Canine Piroxicam

Labrador dog lying next to bottle of pills and medication, close-up

Piroxicam is a medication that is used to treat some tumors in dogs. It is occasionally used to relieve pain and inflammation caused by arthritis, although this is a rare occurrence. Feldene, a brand name for piroxicam, is another name for it.

What Does Piroxicam Do?

Piroxicam is a kind of NSAID (non-steroidal anti-inflammatory medicine). It belongs to the oxicam family of nonsteroidal anti-inflammatory drugs (NSAIDs) and is a nonselective COX inhibitor, meaning it inhibits both COX-1 and COX-2. COX, or cyclooxygenase, belongs to the isozyme family of enzymes. Each kind creates prostaglandins, which are lipids found in body cells that act like hormones.

COX-1's prostaglandins have an effect on homeostasis, which is the balance that allows the body to operate normally. COX-1 has an effect on renal function, digestion, and blood coagulation. When the body is inflamed, COX-2 prostaglandins are produced, which help with pain, swelling, and fever.

The drug relieves pain and inflammation, but it can also affect processes related to homeostasis, potentially leading to undesired side effects.

Piroxicam is also used to treat some malignancies in dogs and has been demonstrated to have anti-tumor properties. The mechanism by which piroxicam affects tumors is unknown; it is thought that in some cancers, it inhibits the formation of new blood vessels and induces cell death.

Piroxicam is not commonly used to treat pain and inflammation in dogs as there are more effective NSAIDs available. Its most common usage is to treat responsive types of cancer.

Diseases/Issues Piroxicam Can Treat

Piroxicam is occasionally used to help decrease inflammation and discomfort associated with osteoarthritis. It is, however, more routinely used to treat some cancers, particularly bladder cancer. Because piroxicam is designated for pain and inflammation, using it for therapy is termed "off-label" or "extra-label."

Piroxicam is most typically used to treat bladder cancer. Cancers of the colon, prostate, and mammary glands may also be treated with it. Transitional cell carcinoma, squamous cell carcinoma, and mammary adenocarcinoma are the cancer types that respond best to piroxicam.

Piroxicam is usually given to dogs as a once-daily dose. To reduce the risk of gastrointestinal discomfort, this medication should be taken with meals.

Side Effects of Piroxicam Use

Typical side effects of piroxicam are much like the side effects of other NSAIDs.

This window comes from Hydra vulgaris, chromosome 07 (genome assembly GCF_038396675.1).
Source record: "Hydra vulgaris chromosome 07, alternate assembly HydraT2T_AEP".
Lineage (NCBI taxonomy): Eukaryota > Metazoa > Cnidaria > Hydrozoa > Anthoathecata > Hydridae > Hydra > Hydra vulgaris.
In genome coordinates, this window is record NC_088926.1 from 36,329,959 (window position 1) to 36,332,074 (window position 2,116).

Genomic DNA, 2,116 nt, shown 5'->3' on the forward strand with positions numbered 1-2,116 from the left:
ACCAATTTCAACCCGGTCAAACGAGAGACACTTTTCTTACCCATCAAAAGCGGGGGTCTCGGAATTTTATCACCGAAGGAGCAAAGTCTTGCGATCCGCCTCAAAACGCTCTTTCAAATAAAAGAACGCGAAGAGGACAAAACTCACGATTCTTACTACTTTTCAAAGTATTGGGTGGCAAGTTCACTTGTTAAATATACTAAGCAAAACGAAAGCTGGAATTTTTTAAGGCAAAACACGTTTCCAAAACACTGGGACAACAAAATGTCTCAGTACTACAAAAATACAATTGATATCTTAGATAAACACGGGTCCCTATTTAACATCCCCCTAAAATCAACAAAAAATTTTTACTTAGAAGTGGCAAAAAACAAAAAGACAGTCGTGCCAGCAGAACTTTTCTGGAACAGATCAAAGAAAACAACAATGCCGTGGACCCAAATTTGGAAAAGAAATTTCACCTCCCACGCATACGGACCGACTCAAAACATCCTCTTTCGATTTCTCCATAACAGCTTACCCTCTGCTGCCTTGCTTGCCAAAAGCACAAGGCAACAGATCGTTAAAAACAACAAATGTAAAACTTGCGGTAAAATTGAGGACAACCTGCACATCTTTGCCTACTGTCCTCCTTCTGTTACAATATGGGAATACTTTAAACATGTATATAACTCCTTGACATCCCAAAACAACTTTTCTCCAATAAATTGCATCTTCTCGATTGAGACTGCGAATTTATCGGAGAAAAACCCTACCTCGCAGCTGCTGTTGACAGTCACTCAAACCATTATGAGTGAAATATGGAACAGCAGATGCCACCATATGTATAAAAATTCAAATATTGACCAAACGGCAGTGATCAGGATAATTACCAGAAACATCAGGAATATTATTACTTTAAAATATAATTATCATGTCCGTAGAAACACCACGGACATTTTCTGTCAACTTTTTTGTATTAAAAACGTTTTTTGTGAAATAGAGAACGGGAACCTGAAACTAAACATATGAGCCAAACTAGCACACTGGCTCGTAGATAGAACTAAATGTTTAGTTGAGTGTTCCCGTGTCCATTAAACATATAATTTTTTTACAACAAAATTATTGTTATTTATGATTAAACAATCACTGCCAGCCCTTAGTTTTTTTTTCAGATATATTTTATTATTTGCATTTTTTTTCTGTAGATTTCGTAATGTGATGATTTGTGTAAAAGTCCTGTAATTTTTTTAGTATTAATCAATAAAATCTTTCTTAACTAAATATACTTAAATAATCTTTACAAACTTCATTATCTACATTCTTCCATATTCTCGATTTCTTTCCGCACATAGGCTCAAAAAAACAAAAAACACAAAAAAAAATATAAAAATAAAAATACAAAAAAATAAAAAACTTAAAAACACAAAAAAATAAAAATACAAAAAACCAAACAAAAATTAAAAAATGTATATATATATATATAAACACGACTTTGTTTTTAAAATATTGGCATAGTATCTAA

• (with or without blood)
  • (with or without blood)
  • Loss of appetite
  • Gastrointestinal ulceration and/or bleeding
  • Black, tarry stools (digested blood in stool)
  • Kidney damage
  • Liver damage
  • Prolonged or unexplained bleeding/clotting difficulty
  • Central nervous system issues (uncommon)

Stop providing piroxicam to your dog if you observe any negative side effects and call your veterinarian straight away. Bring your dog to the nearest open veterinary clinic if you see excessive bleeding, acute lethargy, abrupt collapse, or other significant indications of disease.

Considerations Before Using Piroxicam for Dogs

Your veterinarian will most likely order lab tests to check your dog's organ functioning and overall health before administering piroxicam. Piroxicam is not recommended for dogs that have increased renal parameters or liver enzymes. Furthermore, because dogs with a history of heart disease are at a higher risk of problems with piroxicam, your veterinarian may wish to discuss the risks and benefits of the medicine with you.

Some drugs should not be taken along with piroxicam. Unless your veterinarian advises otherwise, additional NSAIDs (such as aspirin, carprofen, meloxicam, deracoxib, and others) should be stopped before commencing piroxicam. This is because taking many NSAIDs at once raises the risk of adverse effects such as GI distress, GI ulcers, liver or kidney damage, and irregular bleeding. Giving steroids with piroxicam might have the same negative consequences.

Antibiotics (such as aminoglycosides), chemotherapy (such as cisplatin and methotrexate), heart and blood pressure medicines, immunosuppressive drugs (such as cyclosporine and tacrolimus), anticoagulants, phenobarbital (a seizure medication), and certain antidepressants are among the pharmaceuticals to avoid. Make sure your veterinarian is aware of any drugs, vitamins, or herbal cures you're giving your dog.

Long-term piroxicam medication requires regular monitoring. Blood tests are usually done every three to six months to ensure that the organs are not damaged. In addition, your veterinarian may prescribe that your dog undergo routine checkups. This allows your veterinarian to check for piroxicam-related harm as well as evaluate the effect on your dog's cancer.